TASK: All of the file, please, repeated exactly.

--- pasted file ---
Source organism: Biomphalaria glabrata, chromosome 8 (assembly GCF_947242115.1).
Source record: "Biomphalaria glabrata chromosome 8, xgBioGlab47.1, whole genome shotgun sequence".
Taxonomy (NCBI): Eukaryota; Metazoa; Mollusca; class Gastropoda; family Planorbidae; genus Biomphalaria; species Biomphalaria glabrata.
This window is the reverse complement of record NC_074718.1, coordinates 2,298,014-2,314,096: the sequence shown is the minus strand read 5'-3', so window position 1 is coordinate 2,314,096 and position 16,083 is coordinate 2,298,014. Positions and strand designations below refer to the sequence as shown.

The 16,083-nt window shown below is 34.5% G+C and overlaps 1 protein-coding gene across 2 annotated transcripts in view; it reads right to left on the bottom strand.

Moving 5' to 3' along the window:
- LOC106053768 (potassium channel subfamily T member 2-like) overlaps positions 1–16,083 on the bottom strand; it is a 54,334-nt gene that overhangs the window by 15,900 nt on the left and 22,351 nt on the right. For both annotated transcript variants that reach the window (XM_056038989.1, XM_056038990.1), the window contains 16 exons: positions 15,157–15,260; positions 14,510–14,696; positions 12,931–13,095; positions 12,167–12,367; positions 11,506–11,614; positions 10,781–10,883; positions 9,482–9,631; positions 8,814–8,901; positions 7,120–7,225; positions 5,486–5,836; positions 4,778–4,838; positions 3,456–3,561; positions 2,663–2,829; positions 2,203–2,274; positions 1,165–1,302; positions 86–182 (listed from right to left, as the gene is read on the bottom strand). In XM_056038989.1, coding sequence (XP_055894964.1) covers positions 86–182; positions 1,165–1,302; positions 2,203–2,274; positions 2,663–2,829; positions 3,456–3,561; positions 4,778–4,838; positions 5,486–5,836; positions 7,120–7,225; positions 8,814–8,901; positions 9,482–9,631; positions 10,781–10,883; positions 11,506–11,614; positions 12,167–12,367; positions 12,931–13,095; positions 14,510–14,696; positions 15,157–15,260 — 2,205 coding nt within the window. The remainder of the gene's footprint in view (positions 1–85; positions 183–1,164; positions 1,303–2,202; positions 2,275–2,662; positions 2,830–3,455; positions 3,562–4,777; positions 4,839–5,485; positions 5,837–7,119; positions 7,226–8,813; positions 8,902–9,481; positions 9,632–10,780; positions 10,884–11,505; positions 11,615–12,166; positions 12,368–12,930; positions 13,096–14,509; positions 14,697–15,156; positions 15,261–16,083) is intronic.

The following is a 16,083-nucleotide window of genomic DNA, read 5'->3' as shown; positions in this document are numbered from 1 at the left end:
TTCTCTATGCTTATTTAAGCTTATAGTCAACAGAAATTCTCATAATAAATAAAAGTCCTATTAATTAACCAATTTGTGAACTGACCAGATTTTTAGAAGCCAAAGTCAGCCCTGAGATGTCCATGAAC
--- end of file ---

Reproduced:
Source organism: Biomphalaria glabrata, chromosome 8 (assembly GCF_947242115.1).
Source record: "Biomphalaria glabrata chromosome 8, xgBioGlab47.1, whole genome shotgun sequence".
Taxonomy (NCBI): Eukaryota; Metazoa; Mollusca; class Gastropoda; family Planorbidae; genus Biomphalaria; species Biomphalaria glabrata.
This window is the reverse complement of record NC_074718.1, coordinates 2,298,014-2,314,096: the sequence shown is the minus strand read 5'-3', so window position 1 is coordinate 2,314,096 and position 16,083 is coordinate 2,298,014. Positions and strand designations below refer to the sequence as shown.

The 16,083-nt window shown below is 34.5% G+C and overlaps 1 protein-coding gene across 2 annotated transcripts in view; it reads right to left on the bottom strand.

Moving 5' to 3' along the window:
- LOC106053768 (potassium channel subfamily T member 2-like) overlaps positions 1–16,083 on the bottom strand; it is a 54,334-nt gene that overhangs the window by 15,900 nt on the left and 22,351 nt on the right. For both annotated transcript variants that reach the window (XM_056038989.1, XM_056038990.1), the window contains 16 exons: positions 15,157–15,260; positions 14,510–14,696; positions 12,931–13,095; positions 12,167–12,367; positions 11,506–11,614; positions 10,781–10,883; positions 9,482–9,631; positions 8,814–8,901; positions 7,120–7,225; positions 5,486–5,836; positions 4,778–4,838; positions 3,456–3,561; positions 2,663–2,829; positions 2,203–2,274; positions 1,165–1,302; positions 86–182 (listed from right to left, as the gene is read on the bottom strand). In XM_056038989.1, coding sequence (XP_055894964.1) covers positions 86–182; positions 1,165–1,302; positions 2,203–2,274; positions 2,663–2,829; positions 3,456–3,561; positions 4,778–4,838; positions 5,486–5,836; positions 7,120–7,225; positions 8,814–8,901; positions 9,482–9,631; positions 10,781–10,883; positions 11,506–11,614; positions 12,167–12,367; positions 12,931–13,095; positions 14,510–14,696; positions 15,157–15,260 — 2,205 coding nt within the window. The remainder of the gene's footprint in view (positions 1–85; positions 183–1,164; positions 1,303–2,202; positions 2,275–2,662; positions 2,830–3,455; positions 3,562–4,777; positions 4,839–5,485; positions 5,837–7,119; positions 7,226–8,813; positions 8,902–9,481; positions 9,632–10,780; positions 10,884–11,505; positions 11,615–12,166; positions 12,368–12,930; positions 13,096–14,509; positions 14,697–15,156; positions 15,261–16,083) is intronic.

The following is a 16,083-nucleotide window of genomic DNA, read 5'->3' as shown; positions in this document are numbered from 1 at the left end:
TTCTCTATGCTTATTTAAGCTTATAGTCAACAGAAATTCTCATAATAAATAAAAGTCCTATTAATTAACCAATTTGTGAACTGACCAGATTTTTAGAAGCCAAAGTCAGCCCTGAGATGTCCATGAAC